Re: [eclipse-clp-users] Searching working memory without destructive unification?

From: -dp- <david_at_...151...>
Date: Wed, 25 Nov 2009 18:24:55 +0800
I'm sorry, I somehow forgot the essentials of Prolog.

FWIW, I was trying to design a solution to a parser design problem mentioned
by Gazdar & Mellish in "Natural language processing in Prolog" (1989) p.
253:

"What implications do these issues have for chart parser implementation?
First of all, they mean that destructive unification cannot be used in the
generation of new edges [...] The obvious solution to these problems is to
always use copies for unification."

On Sat, Nov 14, 2009 at 1:56 AM, Kish Shen <kisshen@...5...> wrote:

> -dp- wrote:
>
>> I need to search working memory with a query that contains a mixture of
>> atoms and variables, and the functor and arity of the query will change
>> (in
>> a data-driven design).
>>
>> It's important that the contents of working memory not change as a result
>> of
>> such search, such as a variable being bound to an atom or compound term in
>> the query.
>>
>> I haven't been able to find a predicate for non-destructive unification
>> (e.g., it might keep bindings in one of its arguments), and my current
>> best
>> idea is to construct a dummy query with the same functor and arity but
>> will
>> all new free vars. After each successful destructive unification with a
>> dummy query, I'd use my own non-destructive unification predicate to
>> compare
>> the found item with the real query.
>>
>> Is there an easier way to do this?
>>
>>  Hi David,
>
> I am not sure I understand in detail what you are trying to do, but your
> wording of the problem suggest you are not really thinking in a Prolog way
> -- there is really no concept of "working memory", nor is unification
> "destructive". I also don't really understand what your "search" is doing
> exactly...
>
> For example, by working memory, do you mean runtime variables and their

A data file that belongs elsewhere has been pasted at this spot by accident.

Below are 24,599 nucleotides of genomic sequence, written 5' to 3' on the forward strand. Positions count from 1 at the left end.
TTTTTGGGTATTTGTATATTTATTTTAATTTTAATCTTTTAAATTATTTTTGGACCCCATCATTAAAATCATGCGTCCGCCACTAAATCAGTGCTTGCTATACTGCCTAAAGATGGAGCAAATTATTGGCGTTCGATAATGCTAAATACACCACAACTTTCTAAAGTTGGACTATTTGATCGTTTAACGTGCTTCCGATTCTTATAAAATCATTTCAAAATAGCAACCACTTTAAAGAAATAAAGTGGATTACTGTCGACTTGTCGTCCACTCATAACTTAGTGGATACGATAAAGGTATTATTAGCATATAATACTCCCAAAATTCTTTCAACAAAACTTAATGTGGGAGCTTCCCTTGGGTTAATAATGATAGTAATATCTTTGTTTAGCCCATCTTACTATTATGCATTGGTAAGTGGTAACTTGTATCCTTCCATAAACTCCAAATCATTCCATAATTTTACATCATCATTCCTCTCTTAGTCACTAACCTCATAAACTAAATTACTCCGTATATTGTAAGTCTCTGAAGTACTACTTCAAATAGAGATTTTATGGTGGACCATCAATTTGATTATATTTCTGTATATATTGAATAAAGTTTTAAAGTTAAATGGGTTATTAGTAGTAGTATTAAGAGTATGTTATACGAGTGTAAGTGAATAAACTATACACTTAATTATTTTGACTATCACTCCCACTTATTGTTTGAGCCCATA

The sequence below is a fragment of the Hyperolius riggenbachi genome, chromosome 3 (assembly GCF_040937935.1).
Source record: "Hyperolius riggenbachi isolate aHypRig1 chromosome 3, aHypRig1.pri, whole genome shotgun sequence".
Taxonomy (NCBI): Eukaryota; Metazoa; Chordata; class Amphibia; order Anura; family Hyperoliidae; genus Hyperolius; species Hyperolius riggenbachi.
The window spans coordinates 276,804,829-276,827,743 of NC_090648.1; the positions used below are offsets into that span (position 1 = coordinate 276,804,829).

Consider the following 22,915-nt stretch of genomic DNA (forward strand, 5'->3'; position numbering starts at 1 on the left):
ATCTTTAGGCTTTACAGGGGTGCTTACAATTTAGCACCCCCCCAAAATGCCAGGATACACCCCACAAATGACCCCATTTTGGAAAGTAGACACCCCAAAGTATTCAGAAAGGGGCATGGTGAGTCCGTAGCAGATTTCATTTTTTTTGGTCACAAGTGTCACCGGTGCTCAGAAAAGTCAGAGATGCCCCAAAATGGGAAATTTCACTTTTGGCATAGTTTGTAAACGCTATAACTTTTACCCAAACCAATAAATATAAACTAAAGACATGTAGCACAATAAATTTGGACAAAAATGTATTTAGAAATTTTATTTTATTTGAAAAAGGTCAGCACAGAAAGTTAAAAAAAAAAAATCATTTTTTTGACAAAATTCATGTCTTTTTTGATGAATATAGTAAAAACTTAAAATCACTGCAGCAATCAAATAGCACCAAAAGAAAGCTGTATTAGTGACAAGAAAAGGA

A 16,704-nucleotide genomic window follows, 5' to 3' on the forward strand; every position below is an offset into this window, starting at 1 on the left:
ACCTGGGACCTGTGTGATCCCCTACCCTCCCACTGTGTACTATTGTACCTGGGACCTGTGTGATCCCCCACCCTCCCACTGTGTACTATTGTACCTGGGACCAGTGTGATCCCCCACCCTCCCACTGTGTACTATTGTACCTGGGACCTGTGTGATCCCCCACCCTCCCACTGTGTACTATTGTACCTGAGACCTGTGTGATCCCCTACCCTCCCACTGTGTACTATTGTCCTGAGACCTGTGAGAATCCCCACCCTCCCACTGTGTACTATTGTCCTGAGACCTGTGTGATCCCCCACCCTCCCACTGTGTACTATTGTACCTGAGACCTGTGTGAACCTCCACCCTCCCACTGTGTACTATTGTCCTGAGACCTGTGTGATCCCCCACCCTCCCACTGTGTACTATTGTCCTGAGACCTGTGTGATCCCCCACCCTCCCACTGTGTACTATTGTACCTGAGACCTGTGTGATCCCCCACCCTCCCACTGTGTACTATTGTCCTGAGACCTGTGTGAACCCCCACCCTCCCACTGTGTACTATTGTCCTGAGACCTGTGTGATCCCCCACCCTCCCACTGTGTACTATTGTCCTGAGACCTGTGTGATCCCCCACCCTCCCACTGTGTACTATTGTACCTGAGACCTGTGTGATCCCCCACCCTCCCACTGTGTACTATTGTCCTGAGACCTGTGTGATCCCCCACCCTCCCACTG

> bindings, or do you mean something else (e.g. clauses (including facts) in
> your program)?
>
> If you are talking about variables that occur in your source fact/clauses
> (your talk about queries seem to suggest this might be what you mean), then
> these are not runtime variables, e.g. if I have the following fact in my
> program,
>
> fact(1, A).
>
> then calling the query "fact(1, 3)" will not change the "A" in your program
> source to 3, you can check this by calling fact/1 twice:
>
> fact(1,3), fact(1,New)
>
> New will remain uninstantiated.
>
> On the other hand, if you are talking about run-time terms, and you want to
> compare two terms without binding any variables, you can use ==/2 to do
> this.
>
> If you really need to perform unification, and you are only interested in
> the result (i.e. success or failure), and you don't want to bind anything,
> there is a well known Prolog trick of using \+/2 twice to do this, e.g.:
>
>    \+ \+(A=B)
>
> Your question seem to suggest that you may not be very familiar with
> programming in Prolog -- if this is so, you may want to read some textbook
> on Prolog -- the points I mention should all be covered in any introductory
> book on Prolog.
>
> Cheers,
>
> Kish
>
Received on Wed Nov 25 2009 - 10:25:07 CET

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